Pay yourself first: Making the anti-budget work for you

Richard Irwin |

In today's busy world, there are many conflicting demands for one's financial resources. Meeting the ever-rising cost of food and utilities, paying down debt, discretionary spending, insuring against risk and achieving education and retirement savings goals all compete for your paycheck's attention. Given these competing demands, it's no wonder that many of us have to adhere to a strict budget to make it all work. For sure, the exercise of tracking one's expenses for a few months to determine a reasonable budget level and see areas where you might be able to curb some costs is healthy. But for many, monitoring and adhering to a strict monthly budget on a long-term basis is something like being on a permanent diet.  

For those with sufficient financial discipline, the "reverse budget" may be a better route. The reverse budget is simply this: if you set, and stick to, strict debt pay-down goals and set in place specific retirement and other savings goals such that, if followed, you will be financially independent and debt-free by your target date, there is no reason to budget at all! The concept is "paying yourself first," meaning that your debt repayment and savings goals happen automatically before any spending occurs.  It sounds easy, but it takes discipline to stick to this month in month out, but the results are that investment and debt freedom goals happen on auto-pilot, without careful ongoing budgeting.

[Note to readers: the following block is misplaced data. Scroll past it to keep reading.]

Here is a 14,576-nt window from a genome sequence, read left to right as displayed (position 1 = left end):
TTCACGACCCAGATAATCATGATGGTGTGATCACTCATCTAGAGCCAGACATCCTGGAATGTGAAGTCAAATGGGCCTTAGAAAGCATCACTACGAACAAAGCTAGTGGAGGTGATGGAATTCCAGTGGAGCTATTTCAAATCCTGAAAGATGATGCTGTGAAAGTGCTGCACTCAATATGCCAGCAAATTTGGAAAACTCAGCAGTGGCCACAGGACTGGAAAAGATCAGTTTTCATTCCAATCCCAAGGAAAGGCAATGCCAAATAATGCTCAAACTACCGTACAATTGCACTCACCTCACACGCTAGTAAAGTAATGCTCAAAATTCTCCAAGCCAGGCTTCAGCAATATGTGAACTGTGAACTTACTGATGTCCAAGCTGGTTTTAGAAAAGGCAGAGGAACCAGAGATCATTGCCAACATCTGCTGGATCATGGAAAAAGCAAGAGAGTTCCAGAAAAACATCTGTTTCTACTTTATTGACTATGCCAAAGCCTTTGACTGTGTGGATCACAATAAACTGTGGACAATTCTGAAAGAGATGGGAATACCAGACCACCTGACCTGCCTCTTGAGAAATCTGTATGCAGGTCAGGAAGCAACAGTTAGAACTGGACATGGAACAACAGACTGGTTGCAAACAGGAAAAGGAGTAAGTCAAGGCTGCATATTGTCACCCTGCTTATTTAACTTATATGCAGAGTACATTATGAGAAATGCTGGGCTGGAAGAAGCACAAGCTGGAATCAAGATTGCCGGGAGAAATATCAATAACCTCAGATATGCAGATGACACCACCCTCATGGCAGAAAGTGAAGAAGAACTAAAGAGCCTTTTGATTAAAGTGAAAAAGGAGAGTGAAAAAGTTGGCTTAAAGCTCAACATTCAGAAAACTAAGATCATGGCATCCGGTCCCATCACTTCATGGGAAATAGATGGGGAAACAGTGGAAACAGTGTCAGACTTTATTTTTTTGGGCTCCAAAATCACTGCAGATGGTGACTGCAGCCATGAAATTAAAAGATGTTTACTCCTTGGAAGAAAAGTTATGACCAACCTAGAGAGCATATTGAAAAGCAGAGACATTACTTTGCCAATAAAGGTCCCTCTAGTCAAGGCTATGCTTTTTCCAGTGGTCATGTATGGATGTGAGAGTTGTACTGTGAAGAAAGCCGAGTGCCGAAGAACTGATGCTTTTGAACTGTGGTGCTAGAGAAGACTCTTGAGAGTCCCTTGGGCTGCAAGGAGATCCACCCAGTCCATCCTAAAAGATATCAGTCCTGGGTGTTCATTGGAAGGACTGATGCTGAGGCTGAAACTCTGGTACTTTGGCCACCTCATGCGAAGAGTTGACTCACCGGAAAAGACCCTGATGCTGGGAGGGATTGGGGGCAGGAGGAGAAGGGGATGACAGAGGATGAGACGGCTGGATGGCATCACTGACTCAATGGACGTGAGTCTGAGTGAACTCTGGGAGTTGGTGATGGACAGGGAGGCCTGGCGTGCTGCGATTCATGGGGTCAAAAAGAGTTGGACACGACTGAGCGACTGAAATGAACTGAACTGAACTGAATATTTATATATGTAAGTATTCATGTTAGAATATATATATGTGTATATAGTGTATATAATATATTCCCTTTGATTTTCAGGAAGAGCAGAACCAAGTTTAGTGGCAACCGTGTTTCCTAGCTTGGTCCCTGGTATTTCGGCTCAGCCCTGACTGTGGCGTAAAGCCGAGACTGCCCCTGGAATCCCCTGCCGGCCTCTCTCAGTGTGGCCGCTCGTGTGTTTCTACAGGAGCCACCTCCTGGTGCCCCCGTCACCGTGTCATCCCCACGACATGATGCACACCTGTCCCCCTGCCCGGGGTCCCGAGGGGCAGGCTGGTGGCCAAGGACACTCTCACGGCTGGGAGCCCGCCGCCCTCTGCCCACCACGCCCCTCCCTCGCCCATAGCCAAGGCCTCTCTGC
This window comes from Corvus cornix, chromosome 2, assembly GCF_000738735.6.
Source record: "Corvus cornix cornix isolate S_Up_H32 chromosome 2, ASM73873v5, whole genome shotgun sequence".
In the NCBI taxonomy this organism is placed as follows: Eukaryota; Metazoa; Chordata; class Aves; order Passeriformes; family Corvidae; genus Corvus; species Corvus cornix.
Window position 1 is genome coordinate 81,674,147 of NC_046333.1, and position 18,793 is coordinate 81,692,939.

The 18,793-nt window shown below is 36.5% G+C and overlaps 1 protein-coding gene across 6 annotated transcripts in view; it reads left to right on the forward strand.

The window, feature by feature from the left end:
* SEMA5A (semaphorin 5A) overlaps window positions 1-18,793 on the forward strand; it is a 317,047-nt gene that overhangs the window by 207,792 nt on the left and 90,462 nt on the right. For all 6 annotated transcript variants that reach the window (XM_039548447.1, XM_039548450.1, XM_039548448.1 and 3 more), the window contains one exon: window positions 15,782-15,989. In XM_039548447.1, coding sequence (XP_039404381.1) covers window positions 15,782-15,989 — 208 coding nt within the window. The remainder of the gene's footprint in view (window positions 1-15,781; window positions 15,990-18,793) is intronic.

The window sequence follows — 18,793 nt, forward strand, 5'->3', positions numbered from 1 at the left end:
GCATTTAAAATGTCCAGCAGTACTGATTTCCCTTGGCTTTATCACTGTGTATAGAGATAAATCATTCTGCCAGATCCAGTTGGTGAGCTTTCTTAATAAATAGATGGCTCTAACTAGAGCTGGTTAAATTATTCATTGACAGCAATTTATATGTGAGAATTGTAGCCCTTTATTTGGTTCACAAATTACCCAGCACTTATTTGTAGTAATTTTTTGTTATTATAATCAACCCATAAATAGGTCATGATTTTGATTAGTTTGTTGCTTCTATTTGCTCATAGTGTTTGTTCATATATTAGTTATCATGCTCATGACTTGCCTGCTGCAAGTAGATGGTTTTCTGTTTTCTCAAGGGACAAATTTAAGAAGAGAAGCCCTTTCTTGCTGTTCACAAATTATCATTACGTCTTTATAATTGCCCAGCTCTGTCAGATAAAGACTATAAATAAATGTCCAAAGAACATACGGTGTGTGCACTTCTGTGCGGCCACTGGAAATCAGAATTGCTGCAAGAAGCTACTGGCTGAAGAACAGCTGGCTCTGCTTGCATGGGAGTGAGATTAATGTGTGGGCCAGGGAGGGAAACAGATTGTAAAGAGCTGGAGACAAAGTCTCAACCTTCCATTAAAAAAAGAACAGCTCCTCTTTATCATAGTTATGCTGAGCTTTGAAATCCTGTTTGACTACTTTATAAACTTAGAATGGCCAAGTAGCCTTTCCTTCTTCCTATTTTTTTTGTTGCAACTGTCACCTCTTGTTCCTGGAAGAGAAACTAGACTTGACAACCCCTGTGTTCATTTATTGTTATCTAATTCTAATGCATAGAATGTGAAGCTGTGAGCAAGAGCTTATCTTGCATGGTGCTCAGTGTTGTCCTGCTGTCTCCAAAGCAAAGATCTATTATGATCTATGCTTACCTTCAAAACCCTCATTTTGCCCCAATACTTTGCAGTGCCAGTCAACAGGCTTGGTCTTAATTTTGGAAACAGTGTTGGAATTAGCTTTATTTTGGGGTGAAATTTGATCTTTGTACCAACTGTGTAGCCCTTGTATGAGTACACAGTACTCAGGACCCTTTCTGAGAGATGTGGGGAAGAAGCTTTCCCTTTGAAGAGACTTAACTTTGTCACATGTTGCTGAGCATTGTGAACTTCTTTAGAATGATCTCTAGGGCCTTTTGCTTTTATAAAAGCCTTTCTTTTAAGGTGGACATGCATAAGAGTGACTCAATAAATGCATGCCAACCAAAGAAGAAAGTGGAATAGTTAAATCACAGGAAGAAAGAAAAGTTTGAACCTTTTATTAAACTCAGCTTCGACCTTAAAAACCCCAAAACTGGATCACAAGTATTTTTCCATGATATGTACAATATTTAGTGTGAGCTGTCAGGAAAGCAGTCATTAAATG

Like any plan, the reverse budget needs regular monitoring to ensure that the debt and savings plans are on track. This approach may not work for everyone as it takes great discipline to pay yourself first and stick to that 100 percent of the time, but doing so will allow you to spend the rest if you choose to, knowing your financial future is secure according to plan.